In front of my North Oakland home my car’s sat idle and dusty for two months. There’s nowhere to go with it: the bookstores that I frequent are shut, some for good; bars I’d normally wander into on a weekend night on the assurance of seeing friends are closed; same goes for the cafes that tolerate my using them as makeshift offices. I no longer drive to Cal’s campus in Berkeley to teach. Instead, in the mornings I go for coffee, meandering through the residential streets to the east of San Pablo Avenue until I hit Alcatraz. 

The walks are lovely. My feet carry me past roses and perennials and California poppies blooming in my neighbors’ front yards. Pretty pastel painted houses glisten in the discordant spring sun. Trees ranging from ubiquitous Blue Elderberries to Persian Silk Blossoms to Shreve Oaks provide shade and cast shadows out of a Baroque canvas. The effect is a kaleidoscopic riot of color and light that can leave you wondering if you’ve ever really seen color and light before. People wave from their front porches, happy to see anyone who isn’t a family member or roommate. I stroll past community gardens tucked away into the tight labyrinthine streets around Temescal Creek, and those tiny libraries that never have anything I want to read but are still cute to look at. On San Pablo I have discovered the services of not one but two psychics. One of them has adapted to the pandemic by letting people leave questions in a mailbox; I left one a few weeks ago but have yet to receive a response. 

I’m not alone on these mornings. The pandemic has turned my neighborhood’s sidewalks, once just sparsely trafficked urban formalities, into public forums. Suddenly neighbors who a few months ago were mere notions hiding behind gentrifences and renovated facades are everywhere, jogging and admiring the flowers and talking with far off friends. We nod and smile at one another; sometimes we even stop to talk, projecting our voices so we can be heard from six feet away. Sometimes there are so many people trying to use a sidewalk that we have to step off them into the streets to maintain distance, but we do so smiling. There’s one couple I see every morning, and again walking past my kitchen window every evening. The husband walks with a small baby strapped to his chest while the wife struggles with a dog straining against its leash. I had never seen them before April but have since figured out that they live three houses down from me.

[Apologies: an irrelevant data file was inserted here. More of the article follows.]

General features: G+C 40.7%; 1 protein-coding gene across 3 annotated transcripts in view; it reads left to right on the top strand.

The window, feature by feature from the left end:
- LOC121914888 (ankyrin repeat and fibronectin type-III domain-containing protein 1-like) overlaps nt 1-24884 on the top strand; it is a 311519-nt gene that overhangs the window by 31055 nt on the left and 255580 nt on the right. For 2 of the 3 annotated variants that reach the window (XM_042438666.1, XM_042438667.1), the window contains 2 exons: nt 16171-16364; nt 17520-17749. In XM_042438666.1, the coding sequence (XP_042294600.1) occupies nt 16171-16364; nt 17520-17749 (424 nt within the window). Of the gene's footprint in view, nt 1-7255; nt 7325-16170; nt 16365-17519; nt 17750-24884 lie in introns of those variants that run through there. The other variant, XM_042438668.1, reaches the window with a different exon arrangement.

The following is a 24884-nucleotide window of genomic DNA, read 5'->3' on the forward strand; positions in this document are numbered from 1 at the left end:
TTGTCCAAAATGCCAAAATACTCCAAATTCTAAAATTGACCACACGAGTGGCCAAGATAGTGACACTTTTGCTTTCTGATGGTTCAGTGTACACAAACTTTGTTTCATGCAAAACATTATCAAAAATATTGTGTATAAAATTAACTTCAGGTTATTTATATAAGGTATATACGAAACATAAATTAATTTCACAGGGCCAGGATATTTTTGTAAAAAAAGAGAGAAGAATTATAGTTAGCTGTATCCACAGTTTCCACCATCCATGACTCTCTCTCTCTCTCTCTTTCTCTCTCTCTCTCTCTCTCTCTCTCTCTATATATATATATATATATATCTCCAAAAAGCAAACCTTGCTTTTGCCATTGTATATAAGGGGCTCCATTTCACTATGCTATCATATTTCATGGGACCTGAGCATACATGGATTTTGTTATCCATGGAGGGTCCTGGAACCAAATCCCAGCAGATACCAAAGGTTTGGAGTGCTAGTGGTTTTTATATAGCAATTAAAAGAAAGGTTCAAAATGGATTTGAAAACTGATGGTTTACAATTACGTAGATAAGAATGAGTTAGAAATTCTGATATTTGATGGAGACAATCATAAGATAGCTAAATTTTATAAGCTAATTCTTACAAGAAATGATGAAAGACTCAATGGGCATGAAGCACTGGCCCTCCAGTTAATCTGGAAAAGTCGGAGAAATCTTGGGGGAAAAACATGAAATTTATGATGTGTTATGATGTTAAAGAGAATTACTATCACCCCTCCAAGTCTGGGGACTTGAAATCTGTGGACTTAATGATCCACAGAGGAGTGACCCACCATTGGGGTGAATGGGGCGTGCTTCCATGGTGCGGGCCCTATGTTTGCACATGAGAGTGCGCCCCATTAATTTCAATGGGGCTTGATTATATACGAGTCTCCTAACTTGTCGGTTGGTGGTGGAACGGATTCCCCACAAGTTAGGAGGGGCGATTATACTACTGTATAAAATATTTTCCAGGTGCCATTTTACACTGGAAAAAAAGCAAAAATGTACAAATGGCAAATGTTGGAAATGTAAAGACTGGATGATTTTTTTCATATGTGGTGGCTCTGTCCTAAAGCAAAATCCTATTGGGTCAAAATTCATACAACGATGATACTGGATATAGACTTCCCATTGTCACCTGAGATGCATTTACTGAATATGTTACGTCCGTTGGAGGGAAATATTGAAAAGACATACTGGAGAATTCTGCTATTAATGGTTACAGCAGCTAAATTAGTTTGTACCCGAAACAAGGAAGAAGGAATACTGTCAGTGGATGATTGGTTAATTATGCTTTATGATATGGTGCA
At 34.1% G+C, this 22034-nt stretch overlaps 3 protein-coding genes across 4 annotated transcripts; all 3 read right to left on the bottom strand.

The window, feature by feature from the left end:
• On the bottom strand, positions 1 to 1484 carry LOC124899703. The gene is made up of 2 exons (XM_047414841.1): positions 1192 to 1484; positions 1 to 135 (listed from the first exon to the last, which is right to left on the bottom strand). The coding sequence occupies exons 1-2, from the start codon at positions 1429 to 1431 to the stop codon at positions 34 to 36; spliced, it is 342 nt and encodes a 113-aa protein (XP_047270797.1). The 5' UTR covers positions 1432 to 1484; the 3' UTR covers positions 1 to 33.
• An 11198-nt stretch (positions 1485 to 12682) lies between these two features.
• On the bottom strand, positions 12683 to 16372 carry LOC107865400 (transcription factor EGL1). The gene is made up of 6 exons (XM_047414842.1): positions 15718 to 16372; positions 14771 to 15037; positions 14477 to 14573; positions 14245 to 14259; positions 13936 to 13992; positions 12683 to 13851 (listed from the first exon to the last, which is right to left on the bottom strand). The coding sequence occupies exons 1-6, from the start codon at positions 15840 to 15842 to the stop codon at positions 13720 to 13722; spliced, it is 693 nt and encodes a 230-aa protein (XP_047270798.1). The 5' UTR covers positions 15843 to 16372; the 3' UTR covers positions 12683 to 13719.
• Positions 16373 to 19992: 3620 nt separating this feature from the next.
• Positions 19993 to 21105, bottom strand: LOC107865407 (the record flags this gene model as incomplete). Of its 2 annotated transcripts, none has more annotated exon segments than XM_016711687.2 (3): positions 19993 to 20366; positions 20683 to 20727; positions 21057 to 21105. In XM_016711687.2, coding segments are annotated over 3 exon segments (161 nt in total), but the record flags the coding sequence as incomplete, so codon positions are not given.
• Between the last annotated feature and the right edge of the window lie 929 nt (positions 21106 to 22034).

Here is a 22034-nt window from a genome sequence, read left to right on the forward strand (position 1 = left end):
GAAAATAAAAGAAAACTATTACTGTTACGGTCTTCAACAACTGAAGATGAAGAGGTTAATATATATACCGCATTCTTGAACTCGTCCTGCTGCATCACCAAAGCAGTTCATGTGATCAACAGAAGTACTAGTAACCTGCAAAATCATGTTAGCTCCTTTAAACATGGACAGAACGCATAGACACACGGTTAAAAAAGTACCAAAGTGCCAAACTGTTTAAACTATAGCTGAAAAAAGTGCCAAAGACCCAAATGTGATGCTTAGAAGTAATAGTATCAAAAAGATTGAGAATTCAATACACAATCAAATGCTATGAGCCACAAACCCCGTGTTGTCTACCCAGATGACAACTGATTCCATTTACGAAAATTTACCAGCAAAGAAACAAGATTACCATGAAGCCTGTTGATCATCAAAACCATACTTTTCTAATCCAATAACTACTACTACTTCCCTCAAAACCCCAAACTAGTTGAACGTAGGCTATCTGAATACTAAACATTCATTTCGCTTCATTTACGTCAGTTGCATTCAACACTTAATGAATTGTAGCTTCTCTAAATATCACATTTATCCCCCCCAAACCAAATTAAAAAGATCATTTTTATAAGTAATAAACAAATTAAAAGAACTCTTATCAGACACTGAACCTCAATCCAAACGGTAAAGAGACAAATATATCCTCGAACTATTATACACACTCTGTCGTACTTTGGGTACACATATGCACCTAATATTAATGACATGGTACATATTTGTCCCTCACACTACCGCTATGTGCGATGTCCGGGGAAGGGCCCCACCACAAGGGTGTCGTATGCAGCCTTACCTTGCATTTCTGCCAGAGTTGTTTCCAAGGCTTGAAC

Even though walking through North Oakland can feel like walking through a postcard vision of California, I’ve come to feel uneasy about it over the last few weeks. Last week, despite everything in my body that told me not to, I watched the video of Ahmaud Arbery’s killing. Ever since I have had to wonder whose pristine vision I’ve been walking through. California is not Georgia; Oakland is not Satilla Shores. There are no lessons to be drawn from Arbery’s murder at the hands of Travis and Gregory McMichael that we have not already learned and that we will not keep learning again and again. The murder was a sobering reminder to me, though, that we cannot talk about public space in America without thinking about how race creates that space; and that I cannot experience that space without thinking about how race shadows my experience. 

After all, it’s no coincidence that I don’t know most of my neighbors, even those living nearest to me. Like most of the Bay, the neighborhoods of North Oakland have undergone frenzied change over the last eight years I’ve lived here. My house sits on the border between two neighborhoods, Gaskill to the east and Golden Gate to the west. Directly to the north of me Paradise Park sits at Oakland’s theoretical border with Berkeley, invisible aside from a garish public sculpture on Adeline Street that declares Berkeley “HERE” and Oakland “THERE.” Emeryville, a tiny city that consists mostly of big box stores, a mall, the Pixar campus, and a strip mall with a Wing Stop I am too familiar with, is nestled to the southwest of me. The area is a nest of single-family-home neighborhoods that boast bungalows, Victorians and Craftsmen, some blessed Spanish Colonial charmers, and those newly constructed modern boxes that are, sadly, the homes of Oakland’s future. Because this is California there are also apartment complexes that run the gamut from Le Corbusier-inspired futurism to wannabe Italian villas. Developers, real estate websites, and gentrifiers call this urban knot “NOBE,” a hideous acronym that means “North Oakland, Berkeley, and Emeryville.”